Critics have called A Star Is Born a "modern classic" in its retelling of the 1937 film of the same title—but this time alluding to the adverse impact of tinnitus and hearing loss. Interestingly, the film's director and main character, Bradley Cooper, cast his own ear doctor, William H. Slattery III, MD, from the LA-based House Clinic, to play his character's ear doctor. But beyond the silver screen, Dr. Slattery has been fighting the good fight to help patients—Hollywood stars or not—whose struggles with tinnitus are very real. For Audiology Awareness Month, The Hearing Journal (HJ) spoke with Dr. Slattery on the challenges and opportunities in managing tinnitus. (Be warned: The Q&A contains spoilers.)
HJ: A Star is Born takes the audience to a complex, multi-layered journey. Though staged in fiction, how much of the character's experience with tinnitus and its impact on one's mental health and quality of life would you say reflects the true challenges of people with tinnitus?
Dr. Slattery: There are many millions of Americans suffering from tinnitus, but the severity varies from individual to individual. Jackson Maine in A Star Is Born has very significant tinnitus and, as the character is also dealing with alcohol problems and some other issues, he's not handling it very well. So, it's a portrayal of someone with very significant tinnitus that's really affecting his career, which has sadly been the case in real life in the past as well.
Dr. William H. Slattery III at the set of A Star is Born starring Bradley Cooper and Lady Gaga
HJ: In the movie, you play the physician of someone who's resistant to wear hearing technology that may help his condition. I imagine such resistance is not only among rock stars. How have you handled these patients?
Dr. Slattery: First, I think we have to differentiate between hearing loss treatment and tinnitus. Many who are bothered by tinnitus are frustrated that they're not being offered adequate treatment options and are being told to just "live with it," or frustrated that the treatment options are not good enough. On the other hand, patients suffering from hearing loss are often resistant to treatment or tend to delay the treatment for years.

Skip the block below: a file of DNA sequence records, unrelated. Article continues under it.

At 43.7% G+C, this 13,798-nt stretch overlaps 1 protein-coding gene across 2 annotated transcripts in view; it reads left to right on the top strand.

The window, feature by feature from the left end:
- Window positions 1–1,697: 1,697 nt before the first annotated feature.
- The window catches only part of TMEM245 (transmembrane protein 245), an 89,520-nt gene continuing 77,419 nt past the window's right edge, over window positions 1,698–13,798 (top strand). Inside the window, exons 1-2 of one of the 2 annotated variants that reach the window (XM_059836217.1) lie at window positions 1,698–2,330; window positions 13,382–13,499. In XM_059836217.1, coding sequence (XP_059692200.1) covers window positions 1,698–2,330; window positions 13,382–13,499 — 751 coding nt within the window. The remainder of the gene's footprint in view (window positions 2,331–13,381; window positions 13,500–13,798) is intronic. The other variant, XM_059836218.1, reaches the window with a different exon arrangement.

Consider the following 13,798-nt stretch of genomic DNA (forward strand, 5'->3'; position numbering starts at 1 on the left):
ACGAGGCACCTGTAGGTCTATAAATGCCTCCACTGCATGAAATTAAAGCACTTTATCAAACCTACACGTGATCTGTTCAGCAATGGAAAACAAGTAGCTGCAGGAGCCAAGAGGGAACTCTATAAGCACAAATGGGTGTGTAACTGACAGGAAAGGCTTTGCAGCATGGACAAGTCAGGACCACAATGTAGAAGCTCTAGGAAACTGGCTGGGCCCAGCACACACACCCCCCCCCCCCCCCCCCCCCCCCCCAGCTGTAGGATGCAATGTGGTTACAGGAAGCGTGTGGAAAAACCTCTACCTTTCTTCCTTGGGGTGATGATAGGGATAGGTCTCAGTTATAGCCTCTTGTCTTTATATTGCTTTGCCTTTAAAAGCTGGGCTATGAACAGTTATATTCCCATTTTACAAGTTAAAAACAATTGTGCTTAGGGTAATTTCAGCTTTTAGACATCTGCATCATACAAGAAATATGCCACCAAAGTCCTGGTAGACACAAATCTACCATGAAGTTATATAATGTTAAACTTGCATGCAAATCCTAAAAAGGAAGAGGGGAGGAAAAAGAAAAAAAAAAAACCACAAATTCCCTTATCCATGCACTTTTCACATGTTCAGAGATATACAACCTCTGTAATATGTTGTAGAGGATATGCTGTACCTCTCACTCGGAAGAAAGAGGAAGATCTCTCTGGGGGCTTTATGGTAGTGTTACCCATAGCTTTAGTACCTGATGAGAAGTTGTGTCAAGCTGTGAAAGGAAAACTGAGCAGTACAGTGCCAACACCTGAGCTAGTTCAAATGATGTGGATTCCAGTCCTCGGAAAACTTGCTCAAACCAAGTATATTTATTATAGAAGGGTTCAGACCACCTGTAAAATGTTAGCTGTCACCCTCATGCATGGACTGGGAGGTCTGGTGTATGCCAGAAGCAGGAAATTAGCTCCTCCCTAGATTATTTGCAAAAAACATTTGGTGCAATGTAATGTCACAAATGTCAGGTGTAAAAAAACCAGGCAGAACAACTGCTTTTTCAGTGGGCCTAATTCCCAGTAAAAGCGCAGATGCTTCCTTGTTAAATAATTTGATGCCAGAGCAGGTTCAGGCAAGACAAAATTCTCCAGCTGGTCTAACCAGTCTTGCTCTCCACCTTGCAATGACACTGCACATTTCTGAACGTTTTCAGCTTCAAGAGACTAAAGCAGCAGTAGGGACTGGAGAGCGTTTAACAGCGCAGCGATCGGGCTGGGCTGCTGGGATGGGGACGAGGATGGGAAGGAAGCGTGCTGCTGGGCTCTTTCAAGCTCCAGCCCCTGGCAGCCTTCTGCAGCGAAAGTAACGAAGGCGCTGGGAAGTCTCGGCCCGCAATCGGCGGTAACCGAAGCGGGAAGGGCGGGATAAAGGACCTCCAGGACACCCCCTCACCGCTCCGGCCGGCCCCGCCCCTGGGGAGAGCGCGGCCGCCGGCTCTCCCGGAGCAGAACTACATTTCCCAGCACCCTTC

HJ: So, what do you think is the most challenging aspect(s) of treating and managing tinnitus today?
Dr. Slattery: The big issue is the lack of success in treating tinnitus, as there is no definitive cure. There is, however, an opportunity for new types of tinnitus treatment. Though it's frustrating that the present treatments are not always as successful as we'd like them to be, it's one of the core things we're focused on improving at House Clinic.
HJ: The film shows how serious and destructive tinnitus can be—and, at the very least, informs the public of a condition they may have never heard of. How can hearing health professionals like yourself effectively contribute to this conversation and promote awareness?
Dr. Slattery: I have to give Bradley Cooper credit for being brave enough to put hearing loss and tinnitus in a movie as a subplot. That's how we raise awareness for issues like this: We continue to talk about it, find avenues where we can make it relevant to a wider audience, and give people the information they need to treat themselves better and recognize a problem if it arises.
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